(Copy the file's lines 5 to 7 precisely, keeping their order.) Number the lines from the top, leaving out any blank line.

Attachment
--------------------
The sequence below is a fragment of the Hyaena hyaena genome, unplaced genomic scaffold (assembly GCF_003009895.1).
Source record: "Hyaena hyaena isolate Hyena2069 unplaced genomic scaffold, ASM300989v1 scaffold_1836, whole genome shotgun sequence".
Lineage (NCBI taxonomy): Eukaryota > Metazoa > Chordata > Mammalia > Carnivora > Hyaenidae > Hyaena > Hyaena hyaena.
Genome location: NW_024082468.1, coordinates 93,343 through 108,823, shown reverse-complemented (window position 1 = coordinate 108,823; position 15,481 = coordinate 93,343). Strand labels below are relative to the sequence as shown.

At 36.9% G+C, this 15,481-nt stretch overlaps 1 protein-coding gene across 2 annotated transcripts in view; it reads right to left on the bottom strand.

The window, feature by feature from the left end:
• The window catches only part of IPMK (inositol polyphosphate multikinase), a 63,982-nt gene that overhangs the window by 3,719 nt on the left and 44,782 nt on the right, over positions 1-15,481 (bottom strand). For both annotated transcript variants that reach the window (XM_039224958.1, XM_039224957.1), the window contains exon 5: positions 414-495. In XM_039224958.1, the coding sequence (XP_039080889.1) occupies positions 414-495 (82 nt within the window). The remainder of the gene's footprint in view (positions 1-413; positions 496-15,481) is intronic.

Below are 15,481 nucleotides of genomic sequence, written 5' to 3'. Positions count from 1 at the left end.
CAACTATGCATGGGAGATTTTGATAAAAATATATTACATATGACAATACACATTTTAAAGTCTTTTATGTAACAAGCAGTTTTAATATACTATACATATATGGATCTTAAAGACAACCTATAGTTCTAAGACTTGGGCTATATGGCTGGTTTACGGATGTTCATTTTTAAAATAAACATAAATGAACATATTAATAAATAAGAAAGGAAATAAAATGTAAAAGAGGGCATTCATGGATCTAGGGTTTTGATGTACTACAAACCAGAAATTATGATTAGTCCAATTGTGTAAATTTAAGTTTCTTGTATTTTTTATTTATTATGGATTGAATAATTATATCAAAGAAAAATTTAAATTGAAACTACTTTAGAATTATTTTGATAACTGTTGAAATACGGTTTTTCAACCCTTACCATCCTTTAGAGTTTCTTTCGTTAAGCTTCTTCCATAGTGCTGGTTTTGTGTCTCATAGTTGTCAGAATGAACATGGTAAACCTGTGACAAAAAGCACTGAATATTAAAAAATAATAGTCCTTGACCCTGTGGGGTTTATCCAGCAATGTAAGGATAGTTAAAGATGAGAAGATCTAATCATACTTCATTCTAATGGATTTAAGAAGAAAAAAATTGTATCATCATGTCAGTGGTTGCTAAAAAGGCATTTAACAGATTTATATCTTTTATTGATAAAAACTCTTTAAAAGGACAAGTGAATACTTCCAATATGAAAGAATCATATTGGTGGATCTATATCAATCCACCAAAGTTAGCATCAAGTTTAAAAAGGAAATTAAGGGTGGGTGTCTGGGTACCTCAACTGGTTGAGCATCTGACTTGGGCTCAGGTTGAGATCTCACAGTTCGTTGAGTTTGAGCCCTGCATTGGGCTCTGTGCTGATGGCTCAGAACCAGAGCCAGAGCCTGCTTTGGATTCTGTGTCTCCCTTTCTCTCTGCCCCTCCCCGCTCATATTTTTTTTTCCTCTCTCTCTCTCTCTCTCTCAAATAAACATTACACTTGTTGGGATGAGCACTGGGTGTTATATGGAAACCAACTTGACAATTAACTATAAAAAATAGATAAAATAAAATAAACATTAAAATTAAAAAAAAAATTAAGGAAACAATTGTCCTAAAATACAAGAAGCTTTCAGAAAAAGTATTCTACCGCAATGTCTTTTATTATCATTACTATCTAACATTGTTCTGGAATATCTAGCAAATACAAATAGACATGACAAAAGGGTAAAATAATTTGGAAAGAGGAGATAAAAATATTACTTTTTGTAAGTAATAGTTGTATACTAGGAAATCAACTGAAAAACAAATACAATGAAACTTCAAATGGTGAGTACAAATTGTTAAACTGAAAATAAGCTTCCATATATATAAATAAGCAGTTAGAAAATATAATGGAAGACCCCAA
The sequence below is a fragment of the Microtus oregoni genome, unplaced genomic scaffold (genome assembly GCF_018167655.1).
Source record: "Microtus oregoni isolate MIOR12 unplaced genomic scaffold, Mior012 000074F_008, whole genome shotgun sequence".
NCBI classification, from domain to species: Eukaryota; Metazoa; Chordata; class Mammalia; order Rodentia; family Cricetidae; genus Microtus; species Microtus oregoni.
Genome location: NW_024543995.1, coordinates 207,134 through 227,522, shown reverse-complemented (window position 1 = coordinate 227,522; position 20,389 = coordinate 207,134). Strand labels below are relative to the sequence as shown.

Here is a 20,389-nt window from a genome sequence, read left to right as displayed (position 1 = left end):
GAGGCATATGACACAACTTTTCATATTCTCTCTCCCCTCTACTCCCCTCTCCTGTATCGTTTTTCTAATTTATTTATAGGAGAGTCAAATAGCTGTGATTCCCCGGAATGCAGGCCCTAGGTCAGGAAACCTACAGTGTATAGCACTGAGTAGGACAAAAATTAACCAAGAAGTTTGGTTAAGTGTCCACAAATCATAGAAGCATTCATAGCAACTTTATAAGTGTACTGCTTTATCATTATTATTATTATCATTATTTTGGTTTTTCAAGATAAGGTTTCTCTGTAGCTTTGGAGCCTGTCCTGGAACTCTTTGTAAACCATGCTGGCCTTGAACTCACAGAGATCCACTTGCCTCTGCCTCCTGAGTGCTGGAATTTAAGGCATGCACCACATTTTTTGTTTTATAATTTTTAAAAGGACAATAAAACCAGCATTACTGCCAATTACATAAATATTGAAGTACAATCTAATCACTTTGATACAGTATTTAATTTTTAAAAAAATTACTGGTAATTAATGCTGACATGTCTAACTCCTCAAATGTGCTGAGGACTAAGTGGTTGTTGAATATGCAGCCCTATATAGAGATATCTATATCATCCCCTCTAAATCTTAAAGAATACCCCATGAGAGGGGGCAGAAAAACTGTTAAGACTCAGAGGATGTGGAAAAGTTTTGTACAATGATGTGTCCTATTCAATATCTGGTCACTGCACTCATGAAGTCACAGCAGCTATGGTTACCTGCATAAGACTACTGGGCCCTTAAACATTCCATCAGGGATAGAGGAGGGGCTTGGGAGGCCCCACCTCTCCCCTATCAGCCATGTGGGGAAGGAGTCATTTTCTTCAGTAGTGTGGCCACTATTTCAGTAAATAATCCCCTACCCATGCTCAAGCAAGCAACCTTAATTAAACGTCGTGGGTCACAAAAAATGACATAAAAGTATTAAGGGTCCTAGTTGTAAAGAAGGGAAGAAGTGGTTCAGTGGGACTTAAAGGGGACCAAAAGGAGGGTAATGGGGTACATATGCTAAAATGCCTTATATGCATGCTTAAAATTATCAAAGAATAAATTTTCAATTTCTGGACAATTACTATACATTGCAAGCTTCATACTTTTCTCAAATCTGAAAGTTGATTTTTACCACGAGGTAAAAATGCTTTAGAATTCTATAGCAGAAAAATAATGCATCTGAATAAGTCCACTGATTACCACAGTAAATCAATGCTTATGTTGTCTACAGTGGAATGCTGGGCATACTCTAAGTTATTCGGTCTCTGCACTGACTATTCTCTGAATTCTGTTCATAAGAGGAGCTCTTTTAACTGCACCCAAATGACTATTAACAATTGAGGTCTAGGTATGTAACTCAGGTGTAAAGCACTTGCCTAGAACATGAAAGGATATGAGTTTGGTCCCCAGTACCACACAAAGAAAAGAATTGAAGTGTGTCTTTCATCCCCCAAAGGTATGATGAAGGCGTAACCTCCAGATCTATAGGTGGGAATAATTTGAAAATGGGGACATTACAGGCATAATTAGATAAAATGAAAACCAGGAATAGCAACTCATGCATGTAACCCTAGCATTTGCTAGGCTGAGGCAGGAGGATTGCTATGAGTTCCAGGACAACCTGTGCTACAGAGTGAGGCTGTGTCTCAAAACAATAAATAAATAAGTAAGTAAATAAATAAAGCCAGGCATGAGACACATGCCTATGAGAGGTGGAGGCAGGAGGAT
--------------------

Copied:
At 36.9% G+C, this 15,481-nt stretch overlaps 1 protein-coding gene across 2 annotated transcripts in view; it reads right to left on the bottom strand.

The window, feature by feature from the left end:
• The window catches only part of IPMK (inositol polyphosphate multikinase), a 63,982-nt gene that overhangs the window by 3,719 nt on the left and 44,782 nt on the right, over positions 1-15,481 (bottom strand). For both annotated transcript variants that reach the window (XM_039224958.1, XM_039224957.1), the window contains exon 5: positions 414-495. In XM_039224958.1, the coding sequence (XP_039080889.1) occupies positions 414-495 (82 nt within the window). The remainder of the gene's footprint in view (positions 1-413; positions 496-15,481) is intronic.